DHIVYA — “I think the hardest part is getting your foot through the door. It took me months after graduating from university before I had a breakthrough. But as I continued to apply for jobs, I tried to look at the required skills section of other job openings to see what it was they were looking for in their candidates. So, I tried to learn or pick up skills that I thought would be helpful. Conservation requires an array of skills and experience and you never know when something might come in handy. There are loads of courses online for things like GIS or even Photoshop, two softwares that I was very new to when I started. I also went profile surfing of other conservationists on LinkedIn, to look at the type of organizations they had volunteered or worked at, and I would then check out those organizations to broaden the organizations I was targeting in my job search. I think it’s important that you don’t give up, and hopefully, with a little luck, an opportunity will come your way!”

Conservation needs everyone

The reality of it is that conservation isn’t always the fun and exciting stuff you see in the media. While we hope to have shed a light towards people’s perception of conservation, we also hope more people see the value and importance of conservation work. That being said, conservation needs a variety of skills and expertise for its message to be sent across, so just about anyone can contribute to conservation! It is often a misconception that you need to have studied biology or environmental sciences to be involved in conservation. But as the field of conservation moves forward, it is more apparent now that this isn’t the case. Artists, teachers, programmers, engineers, psychologists, kids, retirees and even lawyers; can all make a difference when it comes to conservation. Even scientists have shared how their work, despite being from different fields within science, can contribute to improving conservation efforts.

On that note, we’ll leave you with some additional tips and thoughts to ponder.

  1. Think outside the box!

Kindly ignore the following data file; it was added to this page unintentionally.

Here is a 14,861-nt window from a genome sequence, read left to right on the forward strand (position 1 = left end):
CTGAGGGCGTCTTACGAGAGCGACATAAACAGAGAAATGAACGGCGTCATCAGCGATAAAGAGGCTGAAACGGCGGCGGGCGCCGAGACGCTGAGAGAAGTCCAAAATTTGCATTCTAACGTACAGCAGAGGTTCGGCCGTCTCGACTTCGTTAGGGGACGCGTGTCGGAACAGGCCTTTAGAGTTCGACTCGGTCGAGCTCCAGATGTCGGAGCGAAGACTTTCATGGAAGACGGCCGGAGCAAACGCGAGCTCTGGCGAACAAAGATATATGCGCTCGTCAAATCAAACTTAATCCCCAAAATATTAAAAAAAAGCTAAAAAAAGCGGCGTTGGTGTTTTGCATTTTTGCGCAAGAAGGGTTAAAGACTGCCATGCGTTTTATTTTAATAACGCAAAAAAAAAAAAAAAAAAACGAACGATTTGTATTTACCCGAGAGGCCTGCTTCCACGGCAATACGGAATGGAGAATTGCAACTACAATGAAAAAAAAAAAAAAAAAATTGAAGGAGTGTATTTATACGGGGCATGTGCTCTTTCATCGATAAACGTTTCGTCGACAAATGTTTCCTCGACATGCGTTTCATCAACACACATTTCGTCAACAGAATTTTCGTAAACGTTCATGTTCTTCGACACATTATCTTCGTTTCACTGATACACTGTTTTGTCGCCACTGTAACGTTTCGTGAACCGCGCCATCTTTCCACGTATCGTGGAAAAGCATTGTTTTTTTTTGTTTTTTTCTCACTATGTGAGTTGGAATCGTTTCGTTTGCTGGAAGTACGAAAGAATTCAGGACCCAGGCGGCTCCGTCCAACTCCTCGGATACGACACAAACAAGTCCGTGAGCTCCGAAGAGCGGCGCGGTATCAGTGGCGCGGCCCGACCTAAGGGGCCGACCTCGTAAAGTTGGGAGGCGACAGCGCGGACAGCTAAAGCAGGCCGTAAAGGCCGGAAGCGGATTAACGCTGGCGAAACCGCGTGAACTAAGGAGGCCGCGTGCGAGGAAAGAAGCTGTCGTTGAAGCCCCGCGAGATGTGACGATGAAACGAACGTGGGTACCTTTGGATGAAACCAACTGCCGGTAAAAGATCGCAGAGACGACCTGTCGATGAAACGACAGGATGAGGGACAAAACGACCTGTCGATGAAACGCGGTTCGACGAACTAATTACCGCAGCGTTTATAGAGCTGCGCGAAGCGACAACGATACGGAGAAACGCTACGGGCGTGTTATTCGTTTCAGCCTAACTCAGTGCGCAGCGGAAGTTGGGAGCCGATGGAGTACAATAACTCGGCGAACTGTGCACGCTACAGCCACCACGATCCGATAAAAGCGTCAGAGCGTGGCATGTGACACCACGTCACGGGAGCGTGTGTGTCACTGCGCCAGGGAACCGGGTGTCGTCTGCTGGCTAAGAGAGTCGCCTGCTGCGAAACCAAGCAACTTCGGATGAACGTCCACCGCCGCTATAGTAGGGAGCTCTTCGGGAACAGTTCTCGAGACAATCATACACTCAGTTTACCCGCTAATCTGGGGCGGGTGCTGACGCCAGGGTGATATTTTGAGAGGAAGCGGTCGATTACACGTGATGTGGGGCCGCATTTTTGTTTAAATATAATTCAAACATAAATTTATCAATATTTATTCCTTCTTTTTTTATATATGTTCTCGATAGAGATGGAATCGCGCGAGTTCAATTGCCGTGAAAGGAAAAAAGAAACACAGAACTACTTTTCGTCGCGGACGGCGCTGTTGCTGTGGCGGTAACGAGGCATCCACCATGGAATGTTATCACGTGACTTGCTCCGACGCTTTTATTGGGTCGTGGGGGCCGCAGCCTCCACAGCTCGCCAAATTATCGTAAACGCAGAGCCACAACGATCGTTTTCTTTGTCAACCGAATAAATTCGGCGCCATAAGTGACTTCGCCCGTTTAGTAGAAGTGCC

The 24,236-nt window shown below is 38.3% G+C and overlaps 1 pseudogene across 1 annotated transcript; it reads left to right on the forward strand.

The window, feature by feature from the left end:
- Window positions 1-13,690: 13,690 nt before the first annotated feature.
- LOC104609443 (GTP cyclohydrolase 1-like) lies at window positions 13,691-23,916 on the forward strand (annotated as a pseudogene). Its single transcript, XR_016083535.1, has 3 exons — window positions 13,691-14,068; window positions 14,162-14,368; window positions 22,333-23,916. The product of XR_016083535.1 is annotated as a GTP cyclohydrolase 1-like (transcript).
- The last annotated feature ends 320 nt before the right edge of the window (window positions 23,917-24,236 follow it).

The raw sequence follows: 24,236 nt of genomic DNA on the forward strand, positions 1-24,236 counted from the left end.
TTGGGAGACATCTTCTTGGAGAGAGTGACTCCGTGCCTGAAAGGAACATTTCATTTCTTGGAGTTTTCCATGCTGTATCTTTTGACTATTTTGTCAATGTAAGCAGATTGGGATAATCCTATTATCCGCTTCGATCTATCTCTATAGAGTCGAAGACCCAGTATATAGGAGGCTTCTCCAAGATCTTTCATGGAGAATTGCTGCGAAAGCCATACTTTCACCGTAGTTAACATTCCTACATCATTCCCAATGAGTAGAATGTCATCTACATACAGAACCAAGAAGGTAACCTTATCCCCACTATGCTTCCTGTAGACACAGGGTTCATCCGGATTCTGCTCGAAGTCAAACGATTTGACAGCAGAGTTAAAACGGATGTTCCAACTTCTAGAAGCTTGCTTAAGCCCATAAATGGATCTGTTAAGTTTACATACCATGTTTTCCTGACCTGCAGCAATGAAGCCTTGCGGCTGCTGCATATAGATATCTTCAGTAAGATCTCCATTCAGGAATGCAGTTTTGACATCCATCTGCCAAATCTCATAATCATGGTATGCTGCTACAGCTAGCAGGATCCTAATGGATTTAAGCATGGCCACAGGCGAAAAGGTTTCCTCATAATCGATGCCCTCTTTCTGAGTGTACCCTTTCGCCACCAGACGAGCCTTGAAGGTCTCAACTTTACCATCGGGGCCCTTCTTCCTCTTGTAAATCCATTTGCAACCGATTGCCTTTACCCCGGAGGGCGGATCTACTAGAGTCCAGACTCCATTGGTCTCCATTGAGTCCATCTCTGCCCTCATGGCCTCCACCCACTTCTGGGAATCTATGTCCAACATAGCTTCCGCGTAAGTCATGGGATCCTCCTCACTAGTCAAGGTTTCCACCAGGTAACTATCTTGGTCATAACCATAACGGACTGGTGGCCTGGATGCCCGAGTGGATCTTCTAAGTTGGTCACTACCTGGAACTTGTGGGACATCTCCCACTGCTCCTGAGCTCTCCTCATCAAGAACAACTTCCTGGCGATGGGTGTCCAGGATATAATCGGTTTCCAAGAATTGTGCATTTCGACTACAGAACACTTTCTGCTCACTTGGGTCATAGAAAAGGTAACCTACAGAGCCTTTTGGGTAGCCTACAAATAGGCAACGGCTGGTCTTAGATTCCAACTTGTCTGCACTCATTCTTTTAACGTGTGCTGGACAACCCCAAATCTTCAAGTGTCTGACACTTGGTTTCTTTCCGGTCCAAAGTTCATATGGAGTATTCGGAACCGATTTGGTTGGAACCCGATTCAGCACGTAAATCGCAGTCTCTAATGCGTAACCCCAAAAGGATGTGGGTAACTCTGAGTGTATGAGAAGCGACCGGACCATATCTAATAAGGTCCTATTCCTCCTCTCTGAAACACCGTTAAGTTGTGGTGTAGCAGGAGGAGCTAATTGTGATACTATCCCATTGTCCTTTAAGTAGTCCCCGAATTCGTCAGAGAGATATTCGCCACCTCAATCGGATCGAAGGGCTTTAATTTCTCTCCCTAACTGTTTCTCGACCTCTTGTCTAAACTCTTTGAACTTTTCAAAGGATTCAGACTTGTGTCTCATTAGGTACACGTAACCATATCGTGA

Through the blog we’ve mentioned that sometimes, conservation isn’t such a straightforward career path. That and anyone can contribute in the field! But how? The trick is to take whatever skillset or talent you have and put that to use. A great example of this comes from a recent collaboration between MareCet and local artist Celine Tay for the Art for Marine Conservation Online Charity Auction. Using art, Celine helped fundraise for MareCet during World Ocean Day 2021 and the auction was a huge success!
  2. Network and let your interest be known!
    We all know how big social media is, and here at MareCet we’re constantly trying new ways to get the word on marine awareness out there (have you seen our new TikTok account?). We hope to reach new audiences with the content we put out on social media. Similarly, you can use social media to network and look out for opportunities, and connect with other conservationists. LinkedIn, Twitter and even Instagram are some great examples of platforms you can use for this. There is a huge community of scientists and marine conservationists online, all advocating for their own causes, and it could also help you find your own niche in conservation.
  3. It’s all about communication!
    Following on from social media and connecting, conservation is all about the CONVERSATION and how you have those conversations. This is an important thing to keep in mind, whether you’re an aspiring conservationist or someone who has been in the field for years. Conservation is all about conveying findings to a large audience base, and there are so many ways one can do this! Think blogs, podcasts, posters, infographics and YouTube videos. Find your niche and advocate away!

Lastly, there is a plethora of resources and communities online, all focused on the topic of conservation and advocacy. From webinars on a conservation job searching platform, to short online courses like this one from the National Geographic, articles with fantastic tips from fellow conservationists, and even talks like this inspiring one from our very own Co-Founder, Dr. Louisa, where she talks about all things conservation science. There is an ocean of information out there!

Here at MareCet, we are lucky and privileged enough to say we love our jobs as conservationists and are doing something that we love and are passionate about. We hope that in reading this blog, you will be inspired to take your own leap and come join us in the world of conservation!

A group of happy conservationists



Flukes for Thought by MareCet

MareCet is an NGO dedicated to the research and conservation of marine mammals and their habitats in Malaysia.